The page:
shape of vegitation [vegetation] was all dryed [dried] up with the

drough [drought], and every thing on these old hills and

vallies [valleys] looks as green and luxurant [luxuriant] as if thoug [though] it

was a civilized and Christain [Christian] country especially

white and red clover that is now in full bloom

and resembles our tame clover at home verry [very] much [.]

the seenery [scenery] is verry [very] beautiful here [.] there is a high hill

a mile from our cabbin [cabin.] when on the top of it we can

look off to the North East and see mountains of snow one

range of hills rising above another untill [until] they seem to be lost

in the skye [sky] and then turn around and look to the South

West and you can see Sacramento valley and the American

Fork valley and numerous other smaller valleys and can see

the smoke of the Steam Boats that are wafting there [their] way

up and down the Sacramento river [.] it almost makes one think

that they would like to spend the ballance [balance] of there [their] days

among these old hills. but then to look at the society

that he is placed in here he soon changes his mind and wants

to get out of the country as quick as possible [.] if men hapen [happen]

to disagree in the least here about any little trifling matter

they will out with there [their] revolvers and blow one another into

eternity in the twinkling of an eye or let there [their] bowels

out with a boey [bowie] knife which at least three fourths of the

men here carry with them even when at there [their] daily

labour [labor]. Such is almost every day acurrances [occurrances.] but give

your self no uneasyness [uneasiness] about me [.] I keep out of such company

and mind my own business [.] there is some men here that

has not forgot what belongs to human decency [.] I

assosiate [associate] with such [.] the time seems long to wait untill [until]

next winter before I can See you and my little children but

if I have good health I think I can get home with enough

money to make us comfortable the ballance [balance] of our lives with

a reasonable share of health and luck.. We had a verry [very] hard

rain storm here last Sunday and also another on Tuesday [.]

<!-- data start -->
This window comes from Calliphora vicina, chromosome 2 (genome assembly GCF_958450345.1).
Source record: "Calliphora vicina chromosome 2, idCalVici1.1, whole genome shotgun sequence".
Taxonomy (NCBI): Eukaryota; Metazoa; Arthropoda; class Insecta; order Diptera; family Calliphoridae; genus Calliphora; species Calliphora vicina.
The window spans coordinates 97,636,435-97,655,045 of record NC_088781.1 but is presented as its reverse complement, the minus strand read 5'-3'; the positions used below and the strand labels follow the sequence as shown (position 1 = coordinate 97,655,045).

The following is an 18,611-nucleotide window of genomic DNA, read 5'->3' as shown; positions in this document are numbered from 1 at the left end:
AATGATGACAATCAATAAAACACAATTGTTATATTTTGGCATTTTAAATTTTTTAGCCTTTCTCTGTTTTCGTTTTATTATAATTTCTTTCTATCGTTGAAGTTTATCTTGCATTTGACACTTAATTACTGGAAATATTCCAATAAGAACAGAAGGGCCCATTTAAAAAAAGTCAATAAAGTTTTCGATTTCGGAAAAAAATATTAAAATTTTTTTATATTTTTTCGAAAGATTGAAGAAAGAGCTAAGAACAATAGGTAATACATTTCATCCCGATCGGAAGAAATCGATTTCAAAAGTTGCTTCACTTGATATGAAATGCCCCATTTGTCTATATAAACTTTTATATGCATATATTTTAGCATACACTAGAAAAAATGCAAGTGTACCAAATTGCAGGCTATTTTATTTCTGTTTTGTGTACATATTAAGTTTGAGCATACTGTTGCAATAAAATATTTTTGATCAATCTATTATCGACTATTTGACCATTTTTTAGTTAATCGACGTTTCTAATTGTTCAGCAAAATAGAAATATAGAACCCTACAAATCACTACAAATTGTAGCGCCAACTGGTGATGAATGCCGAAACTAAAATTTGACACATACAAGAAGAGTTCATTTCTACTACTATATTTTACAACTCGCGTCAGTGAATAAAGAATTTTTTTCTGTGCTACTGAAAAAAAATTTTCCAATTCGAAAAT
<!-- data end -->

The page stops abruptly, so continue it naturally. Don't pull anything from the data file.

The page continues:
we had a months fair weather previous [.] The Mr. Vanhorn [VanHorn]

of racine [Racine, Wis.] that you saw in Nov [November] last is back here.

[p.4] If the season is dry enough I want you to get some one

to finish the ditch in the prairie from Ellises fence South

as far as the stakes are set [.] I mean the whole of my west

line where the sod has been cut. When you need any money

call on Docter [Doctor] Foster for it as I have already sent him

two hundred dollars for safe keeping and I intend to send him

more for I don't think that it is safe to keep much money on

hand here. San Francisco was at least three fourths

burned up two weeks ago [.] Several lives lost [.] it was

supposed to be the work of an incendiary. Stockton another

fine city, is burned also. I saw about fifty Indians a week

ago today mostly Squaws and young ones [.] They were the

first that I have saw since I have been in Calafornia [California].

When I leave here I may not have any chance of sending

letters to the post office so you must not be alarmed

if you don't receive your letters regular.

I saw green peas here two weeks ago raised in

Sacramento Valley also green corn and new potatoes.

It is now super [supper] time and I must go to work and get supper [.]

we are to have pan cakes and malasses [molasses] for supper[.] I almost wish

you was here to help eat them they are so good.

Monday evening May 26th our express man has

just arrived [.] he has brought me two letters one from Docter [Doctor]

Foster and one from George of March 11th [.] I was glad to hear

that you had received the receipt for the money that I sent you.

I enclose a draft on Adams & Co. of New York in this letter

for five hundred dollars [.] When you receive the money give

your father $30 and your mother $10 and give Bill $20 and give

George $10 and Mariah your sister $5 to pay for that $15 breast

pin that she duns me for and keep $5 your self to buy you

a new dress with. And the ballance [balance] $420 I want you to

let John [H?] Foster have and take his note for the same

payable one day after date. Tell him that it is not likely thie money

will be caled [called] for untill [until] I come home. I made $20 today

just as easy as diging [digging] a well. I was disapointed [disappointed] in not receiving a letter

from you this mail for I wanted to leave here but I will wait two weeks longer [.]

Dear wife I still remain your affectionate husband untill [until] death. A. McDaniel

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Letter from Alexander McDaniel to Emeline McDaniel May 25, 1851

Letter from Alexander McDaniel, Georgetown, California, to his wife, Emeline McDaniel, Gross Point, Cook County, Illinois, dated May 25, 1851. McDaniel describes how much money he made mining and his plans for sending it home.